Hey, this film rocks! Tanuja Chandra's Dushman and to some extent Sangharsh and Sur, were incredibly sensitive films. After a long hiatus the director returns to form with a film that's heartbreakingly real.

Colonized by a cluster of believable characters, Zindaggi Rocks showcases Sushmita Sen's awesome personality in a tailormade role of the fey-and-fab Kriya.

A stage performer and a single mother, the role acquires a tangy flavour and an abiding character that only Sen knows how to create.

"But have no fear," her 13-year old utterly endearing son Druv (Julian Burkhadt) mischievously tells the doctor who's getting interested in her. The mom ain't married. Nor is she an unwed mother.

Kriya, trust her to be unpredictable, adopted Druv when he was 2. Dhruv's majestically malfunctional family comprises only of wacky women, mom Kriya, Kriya's mom (Moushumi Chatterjee) and her wacked-out twin sister (Moushumi, in a double role, a carryover homage to Kajol's twin act in Tanuja's Dushman ), a squeaky secretary (Kim Sharma) and an assistant (Ravi Gossain) who believes he's a cowboy.

Into this mad-house of malfunctional wackos comes the hesitant repressed Dr Suraj Rihan (Shiney Ahuja).



The Sushmita-Shiney relationship grows in full of view of the fingers-crossed hospital staff and the equally curious and encouraging family of Kriya's relatives.

Tanuja Chandra portrays the warmth at work, at play and within the defined comforts of domesticity with a deftness and warmth that you'd come across in the finest works of Hrishikesh Mukherjee. Or more with the times, the cinema of Mira Nair.

From little domestic vignettes the director constructs a big-little film with moments where a giggle grows grim, right in front of our riveted eyes. The emotional control of the narrative is exceptional.

The support provided to the film's frail yet strong narrative by dialogue writer Mudassar Aziz, is beyond substantial. The words, specially those spoken by narrator Shiny Ahuja convey deep home truths with a throwaway casualness.

You smile and you sob almost simultaneously as Kriya's life as a professional, a mother and a woman in love (in thar order) comes together in a fluent and virile clasp.

The film's deeper thrusts on life and death emerge effortlessly from the rhythms of the routine.

Indeed there are so many endearing moments in the narration that you wonder if the warmth of lived-in emotions comes from the characters or their ability to be true to ambience that they represent.


The film has a charming ensemble of actors, instilling optimum conviction in the plot without losing their innate charm as stars of substantial longevity. As contrasting twin sisters Moushumi Chatterjee comes into her own after ages

. As for Shiney his tentative eyes filled with the pain of a tragedy that paints his past and threatens to colour his future, and his coming out of his self-imposed shell is mapped by the actor in fine and sharp strokes.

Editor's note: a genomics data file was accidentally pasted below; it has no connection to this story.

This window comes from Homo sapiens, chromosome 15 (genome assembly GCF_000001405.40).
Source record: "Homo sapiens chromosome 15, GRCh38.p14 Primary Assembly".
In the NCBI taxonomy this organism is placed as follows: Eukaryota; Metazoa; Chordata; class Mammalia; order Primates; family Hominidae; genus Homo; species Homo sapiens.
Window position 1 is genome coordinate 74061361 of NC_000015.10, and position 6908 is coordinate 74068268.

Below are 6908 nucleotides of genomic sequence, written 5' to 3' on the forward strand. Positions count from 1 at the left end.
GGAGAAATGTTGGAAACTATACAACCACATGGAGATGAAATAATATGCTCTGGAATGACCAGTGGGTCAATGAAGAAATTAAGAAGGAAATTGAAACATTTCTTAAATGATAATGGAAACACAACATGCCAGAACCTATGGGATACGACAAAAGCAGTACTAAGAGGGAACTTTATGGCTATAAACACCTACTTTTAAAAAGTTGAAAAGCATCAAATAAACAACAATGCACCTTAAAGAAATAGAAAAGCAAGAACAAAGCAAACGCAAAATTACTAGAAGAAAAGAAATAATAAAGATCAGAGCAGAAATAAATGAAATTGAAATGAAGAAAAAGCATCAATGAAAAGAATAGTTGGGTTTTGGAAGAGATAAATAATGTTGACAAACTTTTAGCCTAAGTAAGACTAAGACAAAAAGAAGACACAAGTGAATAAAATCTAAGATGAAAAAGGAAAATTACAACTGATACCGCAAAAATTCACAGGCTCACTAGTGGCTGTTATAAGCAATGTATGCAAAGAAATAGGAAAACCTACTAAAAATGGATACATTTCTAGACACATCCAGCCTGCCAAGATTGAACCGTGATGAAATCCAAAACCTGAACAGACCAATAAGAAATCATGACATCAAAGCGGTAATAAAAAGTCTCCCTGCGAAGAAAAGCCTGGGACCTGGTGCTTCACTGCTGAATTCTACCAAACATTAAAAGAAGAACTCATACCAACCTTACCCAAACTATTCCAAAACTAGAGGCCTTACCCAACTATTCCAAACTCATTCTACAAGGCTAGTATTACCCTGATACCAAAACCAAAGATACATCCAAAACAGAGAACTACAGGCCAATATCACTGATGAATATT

A special word for the boy Julian Burkhardt who plays Sushmita's son. The boy's winsome personality is so unders-tated, you wonder if actors are made from their childhood.

But it's Sushmita Sen who holds you in a thrall. As a working woman struggling to remain chuckle-motivated as life comes and kicks her from behind, Sushmita makes you wonder once more.

There's no one quite like her? If in her musical numbers she whips up a vigour that breaks your heart, in key emotional scenes she rips the screen apart with emotions that comes straight from her guts.

After Chingari earlier this year Sushmita again pours a volcanic intensity into a role that would work with no other actor in the world.

And a word for Sunidhi Chauhan's vocals,. If Sushmita provides the body and soul to her part of a fiercely protective mother who will give a new life to her ailing son no matter what it takes, Sunidhi is the voice that caresses the actress's soul…and then she's gone!

In a year that's cluttured with remarkable films, Tanuja Chandra has emerged with a work that lodges itself in your heart.

But I wonder if it would've worked so well without the amazing Ms Sen!

Woh Lamhe


Woh Lamhe

Starring Shiney Ahuja, Kangana
Directed by Mohit Suri
Rating: ***

Woe lamhe….wow lamhe! Bitter moments, ecstatic moments, gut-wrenching trauma and heart-breaking ecstacy …these are feelings that define the moments between the director and his muse in this accomplished take on man woman and guile.

Welcome to Mahesh Bhatt's world of dark desperate shadows where the fragile are broken and the sensitive damaged beyond repair.

Ripping chapter after chapter out of Parveen Babi's lacerated life, director Mohit Suri has created a pastiche of pain that lingers in the mind.

Love always hurts in Mahesh Bhatt's vision of life. WohLamhe shows love at its painful best. Moving away from the glitzy make-believe world of films, media and other fable-manufacturers the director Aditya (Shiney Ahuja) rescues the 'trapped' actress Sana (Kangana Ranaut) from a life of dungeon-like professionalism.